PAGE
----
I’m still working on editing the draft, so would greatly appreciate any thoughts or comments you may have on the project.



Could There Be More Berkshire Hathaways?

Berkshire Hathaway is a hybrid between an investment firm and an operating company, akin to a publicly traded partnership that actively owns operating companies.  Berkshire’s management, guided by Warren Buffett and Charlie Munger, chooses a diverse portfolio of firms to invest in, then monitors those firms as an active, attentive owner would.  Berkshire shareholders are treated as co-owners of the firm and managers of subsidiaries are expected to act as though they were the sole owners of their divisions.  Everyone is expected to have a long-term time horizon.  Everyone is expected to pay attention. 

Despite being operated very differently from most modern, publicly traded corporations, Berkshire Hathaway is remarkably successful.  Some might attribute the firm’s great success to the particular business acumen of Buffett and Munger.  Others might attribute it to the fact that the firm is run by its controlling shareholders.  In letters to shareholders, edited by Larry Cunningham into essays in The Essays of Warren Buffett: Lessons for Corporate America, Buffett himself attributes the firm’s success to a number of his business philosophies that define every part of Berkshire’s operations from executive compensation to corporate charitable giving to bookkeeping and communication with shareholders.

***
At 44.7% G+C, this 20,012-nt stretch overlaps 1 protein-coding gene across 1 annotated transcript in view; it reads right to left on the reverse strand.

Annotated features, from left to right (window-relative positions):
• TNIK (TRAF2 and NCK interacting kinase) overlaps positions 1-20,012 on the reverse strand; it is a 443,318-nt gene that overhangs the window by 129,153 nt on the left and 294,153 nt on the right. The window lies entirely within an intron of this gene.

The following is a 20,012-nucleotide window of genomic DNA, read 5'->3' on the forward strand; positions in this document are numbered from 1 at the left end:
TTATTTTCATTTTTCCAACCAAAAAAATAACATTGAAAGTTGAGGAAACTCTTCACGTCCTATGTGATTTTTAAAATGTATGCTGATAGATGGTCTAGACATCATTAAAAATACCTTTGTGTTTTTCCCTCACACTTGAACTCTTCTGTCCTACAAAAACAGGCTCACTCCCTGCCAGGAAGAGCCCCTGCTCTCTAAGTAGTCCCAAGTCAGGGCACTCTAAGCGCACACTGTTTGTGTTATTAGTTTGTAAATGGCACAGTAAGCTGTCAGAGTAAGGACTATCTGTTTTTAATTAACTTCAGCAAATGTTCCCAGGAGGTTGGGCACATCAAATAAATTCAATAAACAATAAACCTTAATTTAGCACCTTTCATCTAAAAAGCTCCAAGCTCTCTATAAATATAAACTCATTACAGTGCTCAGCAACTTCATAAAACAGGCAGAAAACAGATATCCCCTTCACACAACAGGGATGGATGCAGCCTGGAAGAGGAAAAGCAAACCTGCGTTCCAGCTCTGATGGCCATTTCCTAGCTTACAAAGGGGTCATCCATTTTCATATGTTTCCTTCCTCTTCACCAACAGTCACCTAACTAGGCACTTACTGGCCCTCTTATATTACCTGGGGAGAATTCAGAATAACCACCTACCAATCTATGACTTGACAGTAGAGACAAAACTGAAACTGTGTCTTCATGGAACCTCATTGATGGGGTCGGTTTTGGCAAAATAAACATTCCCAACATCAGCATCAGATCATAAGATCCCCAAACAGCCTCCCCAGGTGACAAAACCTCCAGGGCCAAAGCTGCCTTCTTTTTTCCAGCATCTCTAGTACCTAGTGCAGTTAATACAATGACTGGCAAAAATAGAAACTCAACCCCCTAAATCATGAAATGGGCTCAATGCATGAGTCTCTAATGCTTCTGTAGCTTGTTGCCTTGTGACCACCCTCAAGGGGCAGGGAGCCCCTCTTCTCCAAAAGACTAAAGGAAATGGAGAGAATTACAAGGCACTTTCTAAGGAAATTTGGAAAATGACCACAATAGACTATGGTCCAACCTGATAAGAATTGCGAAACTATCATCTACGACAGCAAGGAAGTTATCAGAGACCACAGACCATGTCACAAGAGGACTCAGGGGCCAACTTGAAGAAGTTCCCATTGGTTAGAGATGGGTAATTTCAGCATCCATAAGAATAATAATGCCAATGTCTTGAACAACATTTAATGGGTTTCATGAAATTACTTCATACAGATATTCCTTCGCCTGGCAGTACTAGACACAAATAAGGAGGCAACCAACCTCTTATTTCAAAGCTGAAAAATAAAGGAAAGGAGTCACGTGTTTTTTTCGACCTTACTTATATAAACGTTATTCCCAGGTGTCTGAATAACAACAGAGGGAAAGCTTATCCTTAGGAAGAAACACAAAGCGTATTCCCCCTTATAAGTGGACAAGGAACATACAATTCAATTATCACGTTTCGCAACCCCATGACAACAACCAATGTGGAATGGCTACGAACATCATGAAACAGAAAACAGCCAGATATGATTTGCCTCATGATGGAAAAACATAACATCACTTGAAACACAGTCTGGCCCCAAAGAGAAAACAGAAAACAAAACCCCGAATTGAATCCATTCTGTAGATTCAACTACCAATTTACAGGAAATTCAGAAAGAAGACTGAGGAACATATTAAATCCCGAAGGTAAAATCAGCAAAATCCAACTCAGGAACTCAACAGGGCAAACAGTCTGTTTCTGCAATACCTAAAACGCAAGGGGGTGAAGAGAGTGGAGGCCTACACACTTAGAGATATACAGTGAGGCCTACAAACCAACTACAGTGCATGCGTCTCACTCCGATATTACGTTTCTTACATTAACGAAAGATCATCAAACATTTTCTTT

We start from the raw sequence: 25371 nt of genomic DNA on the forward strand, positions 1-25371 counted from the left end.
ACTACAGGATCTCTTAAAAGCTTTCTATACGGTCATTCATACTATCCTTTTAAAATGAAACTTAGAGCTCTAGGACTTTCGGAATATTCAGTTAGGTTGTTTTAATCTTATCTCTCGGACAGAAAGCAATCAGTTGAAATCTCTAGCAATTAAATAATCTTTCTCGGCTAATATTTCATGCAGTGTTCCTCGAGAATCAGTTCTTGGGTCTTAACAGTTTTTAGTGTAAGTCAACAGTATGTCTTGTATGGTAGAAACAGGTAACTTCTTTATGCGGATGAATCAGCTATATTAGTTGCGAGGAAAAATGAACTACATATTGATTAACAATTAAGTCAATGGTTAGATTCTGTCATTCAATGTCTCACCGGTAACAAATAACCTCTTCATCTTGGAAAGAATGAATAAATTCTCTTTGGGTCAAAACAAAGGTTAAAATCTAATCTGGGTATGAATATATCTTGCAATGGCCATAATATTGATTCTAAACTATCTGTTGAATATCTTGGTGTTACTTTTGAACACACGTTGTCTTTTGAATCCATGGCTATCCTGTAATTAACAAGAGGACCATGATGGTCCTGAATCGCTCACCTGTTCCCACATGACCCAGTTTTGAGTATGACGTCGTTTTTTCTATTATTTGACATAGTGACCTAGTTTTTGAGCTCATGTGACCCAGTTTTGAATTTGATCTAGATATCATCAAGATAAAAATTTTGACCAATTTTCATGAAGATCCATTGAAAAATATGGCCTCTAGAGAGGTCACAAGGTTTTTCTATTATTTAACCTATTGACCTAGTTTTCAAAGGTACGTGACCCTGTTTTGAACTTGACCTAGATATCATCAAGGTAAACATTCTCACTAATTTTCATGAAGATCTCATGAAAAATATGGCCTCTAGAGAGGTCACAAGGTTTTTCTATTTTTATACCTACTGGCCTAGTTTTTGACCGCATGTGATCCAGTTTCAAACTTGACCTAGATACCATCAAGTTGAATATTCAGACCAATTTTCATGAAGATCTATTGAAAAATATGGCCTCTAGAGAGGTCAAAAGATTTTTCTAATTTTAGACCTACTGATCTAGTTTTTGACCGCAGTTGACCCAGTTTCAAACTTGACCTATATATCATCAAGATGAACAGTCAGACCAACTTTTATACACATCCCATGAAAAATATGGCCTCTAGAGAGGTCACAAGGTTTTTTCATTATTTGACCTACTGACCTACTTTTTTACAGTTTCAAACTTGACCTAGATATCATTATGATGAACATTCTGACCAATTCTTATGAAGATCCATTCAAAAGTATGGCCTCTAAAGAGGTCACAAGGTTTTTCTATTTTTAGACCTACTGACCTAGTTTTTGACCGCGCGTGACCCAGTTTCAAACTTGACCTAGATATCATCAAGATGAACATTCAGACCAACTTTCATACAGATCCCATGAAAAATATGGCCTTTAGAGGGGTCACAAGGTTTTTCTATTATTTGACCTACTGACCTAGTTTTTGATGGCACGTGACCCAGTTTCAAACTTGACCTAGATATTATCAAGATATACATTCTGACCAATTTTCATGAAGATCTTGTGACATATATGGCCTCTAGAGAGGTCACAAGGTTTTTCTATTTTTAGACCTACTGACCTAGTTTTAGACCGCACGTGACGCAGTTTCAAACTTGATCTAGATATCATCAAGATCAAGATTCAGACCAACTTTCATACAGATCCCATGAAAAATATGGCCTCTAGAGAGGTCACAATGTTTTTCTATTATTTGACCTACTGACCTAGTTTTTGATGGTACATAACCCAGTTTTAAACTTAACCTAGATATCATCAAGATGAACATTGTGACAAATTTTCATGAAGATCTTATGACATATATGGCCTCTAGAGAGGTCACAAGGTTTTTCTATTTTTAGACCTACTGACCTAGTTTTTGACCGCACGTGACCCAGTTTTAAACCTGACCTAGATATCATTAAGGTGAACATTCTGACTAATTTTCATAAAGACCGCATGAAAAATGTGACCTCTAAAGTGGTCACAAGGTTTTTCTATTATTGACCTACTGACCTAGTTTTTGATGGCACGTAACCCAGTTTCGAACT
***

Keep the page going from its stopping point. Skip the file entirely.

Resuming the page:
In light of the tremendous success of Berkshire Hathaway as a whole, and its various subsidiaries individually, I have often wondered why there are not more firms like it.  Of course, there is only one Warren Buffett, a point Berkshire shareholders apparently make every year at the annual meeting.  But why are more firms not adopting Buffett’s business philosophies and strategies?  Berkshire might provide a model for investment firms trying to build a diverse portfolio of firms to offer their investors.  It may also teach institutional shareholders how to monitor the managers of the firms in which they have invested.  Officers and directors could learn how they should operate a firm for long-term success and how managers should be compensated to encourage optimum performance without giving them perverse incentives. Read More


Short-termism: Fact or Fiction?